When and How to Check the Status of Your Social Security Disability
(SSDI) or Supplemental Security Income (SSI) Claim Status for Benefits
Questions You Can Ask Your Disability Examiner When You Periodically Check
the Status of Your Disability Claim
Step 3 -- a sample chapter from the Book Entitled Getting Social Security Disability: Your 9 Step Guide
Periodically checking the status of your disability claim is vital to getting a
faster decision on your claim. This section discusses when you should check the status, why you need to check the
status and how to check the status. A version of this section is posted in full on my disability esp
website because it is so essential to getting a
faster decision, so it is reprinted here.
Why Check The Status of Your Disability
Checking the status of your disability claim at the right time
can be crucial in helping you speed up processing of your application.
This is because when you call in to get a status check, it
forces the disability examiner to take a look at your folder or electronic record, and s/he can then tell you what
else is needed for processing, or at least where the claim is in the sequence of steps that are involved in its
When Should You Check the Status of Your
Having worked as a disability examiner, here are my
suggestions for when you should check the status of your claim based on the various case development stages of
adult initial claims.
1. You should call your disability examiner (DE) in the state
Disability Determination Services (DDS) office or the Disability Adjudication Services (DAS) office 30 days after
you have completed your application. If
everything has gone as it should, by then the DE has written to all the doctors/hospitals listed on your
application to request your “medical evidence of record” or MER (as it is called internally). The examiner has
given these medical providers two to three weeks to get the records turned in. Because the worker makes these
requests within days of receiving a new claim for processing, all of your MER should have been received in the
first 30 days if your doctors/hospitals staff and their medical records departments have been cooperative in
sending the records in to the DDS office.
Medical records are the
backbone of your claim. If there is no medical evidence to support your claim, you really have
no claim, and your claim will be denied. The DE can set up a consultative examination (CE),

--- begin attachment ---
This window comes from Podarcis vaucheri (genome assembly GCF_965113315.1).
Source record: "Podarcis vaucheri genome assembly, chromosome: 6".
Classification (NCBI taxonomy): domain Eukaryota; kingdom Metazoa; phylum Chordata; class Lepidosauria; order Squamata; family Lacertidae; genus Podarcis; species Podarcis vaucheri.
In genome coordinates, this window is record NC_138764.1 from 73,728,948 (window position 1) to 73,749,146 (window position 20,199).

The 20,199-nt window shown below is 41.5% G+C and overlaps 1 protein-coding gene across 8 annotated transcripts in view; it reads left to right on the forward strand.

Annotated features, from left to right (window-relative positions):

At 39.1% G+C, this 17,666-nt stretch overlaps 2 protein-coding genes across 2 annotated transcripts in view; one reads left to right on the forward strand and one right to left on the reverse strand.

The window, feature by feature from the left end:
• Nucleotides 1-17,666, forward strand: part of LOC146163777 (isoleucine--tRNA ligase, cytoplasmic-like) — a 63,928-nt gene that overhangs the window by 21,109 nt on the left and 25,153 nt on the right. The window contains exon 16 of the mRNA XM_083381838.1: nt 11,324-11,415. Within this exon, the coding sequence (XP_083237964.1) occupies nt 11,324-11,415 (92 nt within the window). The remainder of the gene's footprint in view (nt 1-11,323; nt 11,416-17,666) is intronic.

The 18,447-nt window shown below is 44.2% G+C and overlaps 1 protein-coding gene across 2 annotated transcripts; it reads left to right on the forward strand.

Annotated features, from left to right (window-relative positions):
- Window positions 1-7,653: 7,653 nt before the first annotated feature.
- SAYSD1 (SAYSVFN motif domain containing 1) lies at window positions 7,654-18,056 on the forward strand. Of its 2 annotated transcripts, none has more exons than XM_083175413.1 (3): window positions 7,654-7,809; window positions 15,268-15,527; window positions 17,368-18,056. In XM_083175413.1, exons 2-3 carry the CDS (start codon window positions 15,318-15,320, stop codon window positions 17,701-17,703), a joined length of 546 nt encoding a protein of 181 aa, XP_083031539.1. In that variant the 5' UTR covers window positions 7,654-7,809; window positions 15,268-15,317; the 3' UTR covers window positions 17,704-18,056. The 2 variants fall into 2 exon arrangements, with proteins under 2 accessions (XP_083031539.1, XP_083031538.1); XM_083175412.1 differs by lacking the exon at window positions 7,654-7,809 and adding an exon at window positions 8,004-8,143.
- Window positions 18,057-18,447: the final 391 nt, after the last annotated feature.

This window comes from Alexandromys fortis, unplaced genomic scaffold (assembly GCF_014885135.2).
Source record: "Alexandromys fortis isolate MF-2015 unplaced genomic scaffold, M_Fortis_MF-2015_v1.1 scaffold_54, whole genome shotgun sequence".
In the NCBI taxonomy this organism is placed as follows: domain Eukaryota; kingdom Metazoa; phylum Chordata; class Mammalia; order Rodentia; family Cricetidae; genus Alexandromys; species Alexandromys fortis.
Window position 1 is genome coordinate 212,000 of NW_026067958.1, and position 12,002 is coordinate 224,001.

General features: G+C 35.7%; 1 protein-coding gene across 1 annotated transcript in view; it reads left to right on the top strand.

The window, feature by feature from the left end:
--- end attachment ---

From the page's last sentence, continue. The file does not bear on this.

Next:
which allows you to see one of Social Security’s participating doctors so that he or she can do
a medical exam to provide the missing information. But the bottom line is that the more medical
records the examiner has to review, the easier it is to prove your claim for disability based
on objective medical findings.
Unfortunately, most DDS offices have a list (either in writing
or in fact) of medical facilities that are notorious for either not providing medical records in a timely matter
(if at all) or providing records that have been known to be totally useless in giving the information necessary to
decide a claim.
In my experience, medical records
from the Veterans Administration, while usually voluminous, generally have little substance unless there are
x-rays or other objective test results located in the file.
Some states send out
second notices automatically to medical providers who fail to respond to a first request for
records, and this system helps the examiner tremendously because the first notice may have been
misplaced, lost in the mail, etc. North Carolina is one state that did not do this as a matter
of course while I served there, so the chances are that your medical records may be incomplete
if you do not follow-up. Of course, the examiners are expected to make this follow up request
manually, but this may or may not happen depending on how many cases the claims examiner may be
managing at any one time.
So to recap, the reasons you are checking the status of your
claim at day-30 is to ask the DE:
“What is the status of my
claim?” If the worker says something like “It is still pending.” or
“No decision has been made,” then your next question will be:
“Have you gotten my medical records from all
of my doctors/hospitals/providers?” If they tell you that one or more doctors has not sent in
records, then you should
Ask for the names of the doctors or
hospitals that have not provided records to date. Then,
You should, if you are able to or have someone who can, offer to assist the DE in
getting those missing medical records. How?
Next page: How You Can Assist in Getting Your
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